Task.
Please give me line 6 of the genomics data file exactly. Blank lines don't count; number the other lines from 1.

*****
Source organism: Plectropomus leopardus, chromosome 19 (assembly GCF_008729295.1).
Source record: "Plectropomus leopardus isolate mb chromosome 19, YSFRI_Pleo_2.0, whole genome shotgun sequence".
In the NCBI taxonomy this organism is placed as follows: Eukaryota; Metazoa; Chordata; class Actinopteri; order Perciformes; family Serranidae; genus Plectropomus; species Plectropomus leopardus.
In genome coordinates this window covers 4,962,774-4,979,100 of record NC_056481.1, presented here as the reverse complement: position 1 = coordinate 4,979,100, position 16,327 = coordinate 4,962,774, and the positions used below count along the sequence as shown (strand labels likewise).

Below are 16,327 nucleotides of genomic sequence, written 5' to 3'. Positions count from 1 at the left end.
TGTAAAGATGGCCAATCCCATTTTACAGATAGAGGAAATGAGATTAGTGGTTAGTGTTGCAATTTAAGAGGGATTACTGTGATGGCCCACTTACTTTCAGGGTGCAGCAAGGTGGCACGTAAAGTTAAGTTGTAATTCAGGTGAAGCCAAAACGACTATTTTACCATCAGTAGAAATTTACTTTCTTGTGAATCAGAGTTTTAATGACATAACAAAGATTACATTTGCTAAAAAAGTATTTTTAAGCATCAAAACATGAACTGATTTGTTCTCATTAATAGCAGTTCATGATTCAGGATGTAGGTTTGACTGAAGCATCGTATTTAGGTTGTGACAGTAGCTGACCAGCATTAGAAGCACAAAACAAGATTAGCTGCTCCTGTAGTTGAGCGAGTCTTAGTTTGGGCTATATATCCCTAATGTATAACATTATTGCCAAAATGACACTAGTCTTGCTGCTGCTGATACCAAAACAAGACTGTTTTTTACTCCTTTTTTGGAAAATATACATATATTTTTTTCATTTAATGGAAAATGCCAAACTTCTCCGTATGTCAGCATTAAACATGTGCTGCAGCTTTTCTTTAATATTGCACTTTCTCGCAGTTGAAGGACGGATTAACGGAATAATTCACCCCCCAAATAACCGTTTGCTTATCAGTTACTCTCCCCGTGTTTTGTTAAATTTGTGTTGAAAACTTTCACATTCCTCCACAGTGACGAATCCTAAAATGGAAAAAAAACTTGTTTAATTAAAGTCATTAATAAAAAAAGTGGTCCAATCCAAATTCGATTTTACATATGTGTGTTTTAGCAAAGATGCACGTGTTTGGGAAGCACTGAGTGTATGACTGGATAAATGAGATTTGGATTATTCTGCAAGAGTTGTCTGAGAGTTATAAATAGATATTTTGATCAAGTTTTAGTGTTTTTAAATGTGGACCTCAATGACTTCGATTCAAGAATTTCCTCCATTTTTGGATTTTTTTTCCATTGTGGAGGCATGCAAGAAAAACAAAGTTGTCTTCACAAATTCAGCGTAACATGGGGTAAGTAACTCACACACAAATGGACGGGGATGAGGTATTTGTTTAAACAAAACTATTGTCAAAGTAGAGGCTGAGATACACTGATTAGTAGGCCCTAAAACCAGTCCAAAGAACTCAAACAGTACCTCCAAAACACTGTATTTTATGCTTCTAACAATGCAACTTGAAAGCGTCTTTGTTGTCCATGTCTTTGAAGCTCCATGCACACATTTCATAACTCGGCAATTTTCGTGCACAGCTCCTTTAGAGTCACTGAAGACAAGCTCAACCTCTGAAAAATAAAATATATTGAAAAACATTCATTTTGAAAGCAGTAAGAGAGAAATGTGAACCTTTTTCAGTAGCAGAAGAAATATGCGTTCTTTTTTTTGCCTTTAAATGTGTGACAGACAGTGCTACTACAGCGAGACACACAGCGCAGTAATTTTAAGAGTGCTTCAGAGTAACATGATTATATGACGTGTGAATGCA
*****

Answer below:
TGTAAAGATGGCCAATCCCATTTTACAGATAGAGGAAATGAGATTAGTGGTTAGTGTTGCAATTTAAGAGGGATTACTGTGATGGCCCACTTACTTTCAGGGTGCAGCAAGGTGGCACGTAAAGTTAAGTTGTAATTCAGGTGAAGCCAAAACGACTATTTTACCATCAGTAGAAATTTACTTTCTTGTGAATCAGAGTTTTAATGACATAACAAAGATTACATTTGCTAAAAAAGTATTTTTAAGCATCAAAACATGAACTGATTTGTTCTCATTAATAGCAGTTCATGATTCAGGATGTAGGTTTGACTGAAGCATCGTATTTAGGTTGTGACAGTAGCTGACCAGCATTAGAAGCACAAAACAAGATTAGCTGCTCCTGTAGTTGAGCGAGTCTTAGTTTGGGCTATATATCCCTAATGTATAACATTATTGCCAAAATGACACTAGTCTTGCTGCTGCTGATACCAAAACAAGACTGTTTTTTACTCCTTTTTTGGAAAATATACATATATTTTTTTCATTTAATGGAAAATGCCAAACTTCTCCGTATGTCAGCATTAAACATGTGCTGCAGCTTTTCTTTAATATTGCACTTTCTCGCAGTTGAAGGACGGATTAACGGAATAATTCACCCCCCAAATAACCGTTTGCTTATCAGTTACTCTCCCCGTGTTTTGTTAAATTTGTGTTGAAAACTTTCACATTCCTCCACAGTGACGAATCCTAAAATGGAAAAAAAACTTGTTTAATTAAAGTCATTAATAAAAAAAGTGGTCCAATCCAAATTCGATTTTACATATGTGTGTTTTAGCAAAGATGCACGTGTTTGGGAAGCACTGAGTGTATGACTGGATAAATGAGATTTGGATTATTCTGCAAGAGTTGTCTGAGAGTTATAAATAGATATTTTGATCAAGTTTTAGTGTTTTTAAATGTGGACCTCAATGACTTCGATTCAAGAATTTCCTCCATTTTTGGATTTTTTTTCCATTGTGGAGGCATGCAAGAAAAACAAAGTTGTCTTCACAAATTCAGCGTAACATGGGGTAAGTAACTCACACACAAATGGACGGGGATGAGGTATTTGTTTAAACAAAACTATTGTCAAAGTAGAGGCTGAGATACACTGATTAGTAGGCCCTAAAACCAGTCCAAAGAACTCAAACAGTACCTCCAAAACACTGTATTTTATGCTTCTAACAATGCAACTTGAAAGCGTCTTTGTTGTCCATGTCTTTGAAGCTCCATGCACACATTTCATAACTCGGCAATTTTCGTGCACAGCTCCTTTAGAGTCACTGAAGACAAGCTCAACCTCTGAAAAATAAAATATATTGAAAAACATTCATTTTGAAAGCAGTAAGAGAGAAATGTGAACCTTTTTCAGTAGCAGAAGAAATATGCGTTCTTTTTTTTGCCTTTAAATGTGTGACAGACAGTGCTACTACAGCGAGACACACAGCGCAGTAATTTTAAGAGTGCTTCAGAGTAACATGATTATATGACGTGTGAATGCA